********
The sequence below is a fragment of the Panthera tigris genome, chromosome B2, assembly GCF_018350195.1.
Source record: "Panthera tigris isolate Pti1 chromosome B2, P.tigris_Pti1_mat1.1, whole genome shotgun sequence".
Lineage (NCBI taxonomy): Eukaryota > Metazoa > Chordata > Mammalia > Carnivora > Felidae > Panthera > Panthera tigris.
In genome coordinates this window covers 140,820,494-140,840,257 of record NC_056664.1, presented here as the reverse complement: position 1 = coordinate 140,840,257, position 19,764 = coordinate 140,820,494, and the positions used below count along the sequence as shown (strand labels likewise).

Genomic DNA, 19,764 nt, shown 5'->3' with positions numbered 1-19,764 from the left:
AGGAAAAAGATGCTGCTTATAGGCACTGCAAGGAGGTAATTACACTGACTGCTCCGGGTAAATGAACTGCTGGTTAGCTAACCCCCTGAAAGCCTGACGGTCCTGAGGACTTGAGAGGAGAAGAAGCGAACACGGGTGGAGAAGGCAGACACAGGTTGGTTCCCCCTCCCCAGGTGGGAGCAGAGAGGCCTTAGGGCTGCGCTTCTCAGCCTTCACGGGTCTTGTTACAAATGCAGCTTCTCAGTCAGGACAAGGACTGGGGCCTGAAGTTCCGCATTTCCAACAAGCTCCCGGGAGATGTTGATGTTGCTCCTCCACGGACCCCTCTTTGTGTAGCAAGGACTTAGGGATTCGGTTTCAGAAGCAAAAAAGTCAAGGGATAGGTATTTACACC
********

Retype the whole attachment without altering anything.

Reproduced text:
The sequence below is a fragment of the Panthera tigris genome, chromosome B2, assembly GCF_018350195.1.
Source record: "Panthera tigris isolate Pti1 chromosome B2, P.tigris_Pti1_mat1.1, whole genome shotgun sequence".
Lineage (NCBI taxonomy): Eukaryota > Metazoa > Chordata > Mammalia > Carnivora > Felidae > Panthera > Panthera tigris.
In genome coordinates this window covers 140,820,494-140,840,257 of record NC_056664.1, presented here as the reverse complement: position 1 = coordinate 140,840,257, position 19,764 = coordinate 140,820,494, and the positions used below count along the sequence as shown (strand labels likewise).

Genomic DNA, 19,764 nt, shown 5'->3' with positions numbered 1-19,764 from the left:
AGGAAAAAGATGCTGCTTATAGGCACTGCAAGGAGGTAATTACACTGACTGCTCCGGGTAAATGAACTGCTGGTTAGCTAACCCCCTGAAAGCCTGACGGTCCTGAGGACTTGAGAGGAGAAGAAGCGAACACGGGTGGAGAAGGCAGACACAGGTTGGTTCCCCCTCCCCAGGTGGGAGCAGAGAGGCCTTAGGGCTGCGCTTCTCAGCCTTCACGGGTCTTGTTACAAATGCAGCTTCTCAGTCAGGACAAGGACTGGGGCCTGAAGTTCCGCATTTCCAACAAGCTCCCGGGAGATGTTGATGTTGCTCCTCCACGGACCCCTCTTTGTGTAGCAAGGACTTAGGGATTCGGTTTCAGAAGCAAAAAAGTCAAGGGATAGGTATTTACACC